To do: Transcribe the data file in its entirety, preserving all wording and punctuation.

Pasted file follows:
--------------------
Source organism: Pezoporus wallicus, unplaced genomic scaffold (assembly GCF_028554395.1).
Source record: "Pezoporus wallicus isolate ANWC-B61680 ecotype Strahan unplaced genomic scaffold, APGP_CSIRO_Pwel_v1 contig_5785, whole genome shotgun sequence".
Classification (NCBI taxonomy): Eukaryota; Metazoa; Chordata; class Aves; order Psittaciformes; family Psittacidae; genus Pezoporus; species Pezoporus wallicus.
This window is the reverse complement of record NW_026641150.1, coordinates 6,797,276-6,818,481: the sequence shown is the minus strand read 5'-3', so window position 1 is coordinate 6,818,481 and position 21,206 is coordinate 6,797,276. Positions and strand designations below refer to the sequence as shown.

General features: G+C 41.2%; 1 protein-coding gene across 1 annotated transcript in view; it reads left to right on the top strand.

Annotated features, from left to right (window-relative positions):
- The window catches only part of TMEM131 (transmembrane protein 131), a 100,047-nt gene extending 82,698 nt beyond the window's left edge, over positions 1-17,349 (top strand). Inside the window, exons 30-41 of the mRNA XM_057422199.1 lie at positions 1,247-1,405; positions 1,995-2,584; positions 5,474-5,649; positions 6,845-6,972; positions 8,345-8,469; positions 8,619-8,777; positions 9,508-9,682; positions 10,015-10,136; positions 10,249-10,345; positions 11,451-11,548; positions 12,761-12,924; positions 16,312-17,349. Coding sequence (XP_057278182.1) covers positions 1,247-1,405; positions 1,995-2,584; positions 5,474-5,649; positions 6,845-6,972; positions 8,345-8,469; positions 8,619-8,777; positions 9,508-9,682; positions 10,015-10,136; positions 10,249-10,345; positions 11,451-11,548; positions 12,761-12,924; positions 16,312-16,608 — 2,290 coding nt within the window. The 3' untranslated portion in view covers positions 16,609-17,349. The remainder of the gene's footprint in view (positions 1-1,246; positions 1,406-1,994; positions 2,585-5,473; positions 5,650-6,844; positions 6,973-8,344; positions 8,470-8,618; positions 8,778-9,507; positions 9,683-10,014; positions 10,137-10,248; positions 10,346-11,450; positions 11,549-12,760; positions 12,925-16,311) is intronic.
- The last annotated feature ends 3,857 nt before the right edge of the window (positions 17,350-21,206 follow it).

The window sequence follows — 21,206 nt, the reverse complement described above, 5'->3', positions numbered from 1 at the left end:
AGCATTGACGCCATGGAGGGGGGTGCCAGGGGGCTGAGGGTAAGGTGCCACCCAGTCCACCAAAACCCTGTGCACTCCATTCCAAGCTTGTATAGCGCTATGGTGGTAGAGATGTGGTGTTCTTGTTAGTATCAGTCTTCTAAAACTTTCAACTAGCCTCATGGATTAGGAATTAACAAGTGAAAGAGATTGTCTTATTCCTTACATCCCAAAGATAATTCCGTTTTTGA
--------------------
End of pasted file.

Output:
Source organism: Pezoporus wallicus, unplaced genomic scaffold (assembly GCF_028554395.1).
Source record: "Pezoporus wallicus isolate ANWC-B61680 ecotype Strahan unplaced genomic scaffold, APGP_CSIRO_Pwel_v1 contig_5785, whole genome shotgun sequence".
Classification (NCBI taxonomy): Eukaryota; Metazoa; Chordata; class Aves; order Psittaciformes; family Psittacidae; genus Pezoporus; species Pezoporus wallicus.
This window is the reverse complement of record NW_026641150.1, coordinates 6,797,276-6,818,481: the sequence shown is the minus strand read 5'-3', so window position 1 is coordinate 6,818,481 and position 21,206 is coordinate 6,797,276. Positions and strand designations below refer to the sequence as shown.

General features: G+C 41.2%; 1 protein-coding gene across 1 annotated transcript in view; it reads left to right on the top strand.

Annotated features, from left to right (window-relative positions):
- The window catches only part of TMEM131 (transmembrane protein 131), a 100,047-nt gene extending 82,698 nt beyond the window's left edge, over positions 1-17,349 (top strand). Inside the window, exons 30-41 of the mRNA XM_057422199.1 lie at positions 1,247-1,405; positions 1,995-2,584; positions 5,474-5,649; positions 6,845-6,972; positions 8,345-8,469; positions 8,619-8,777; positions 9,508-9,682; positions 10,015-10,136; positions 10,249-10,345; positions 11,451-11,548; positions 12,761-12,924; positions 16,312-17,349. Coding sequence (XP_057278182.1) covers positions 1,247-1,405; positions 1,995-2,584; positions 5,474-5,649; positions 6,845-6,972; positions 8,345-8,469; positions 8,619-8,777; positions 9,508-9,682; positions 10,015-10,136; positions 10,249-10,345; positions 11,451-11,548; positions 12,761-12,924; positions 16,312-16,608 — 2,290 coding nt within the window. The 3' untranslated portion in view covers positions 16,609-17,349. The remainder of the gene's footprint in view (positions 1-1,246; positions 1,406-1,994; positions 2,585-5,473; positions 5,650-6,844; positions 6,973-8,344; positions 8,470-8,618; positions 8,778-9,507; positions 9,683-10,014; positions 10,137-10,248; positions 10,346-11,450; positions 11,549-12,760; positions 12,925-16,311) is intronic.
- The last annotated feature ends 3,857 nt before the right edge of the window (positions 17,350-21,206 follow it).

The window sequence follows — 21,206 nt, the reverse complement described above, 5'->3', positions numbered from 1 at the left end:
AGCATTGACGCCATGGAGGGGGGTGCCAGGGGGCTGAGGGTAAGGTGCCACCCAGTCCACCAAAACCCTGTGCACTCCATTCCAAGCTTGTATAGCGCTATGGTGGTAGAGATGTGGTGTTCTTGTTAGTATCAGTCTTCTAAAACTTTCAACTAGCCTCATGGATTAGGAATTAACAAGTGAAAGAGATTGTCTTATTCCTTACATCCCAAAGATAATTCCGTTTTTGA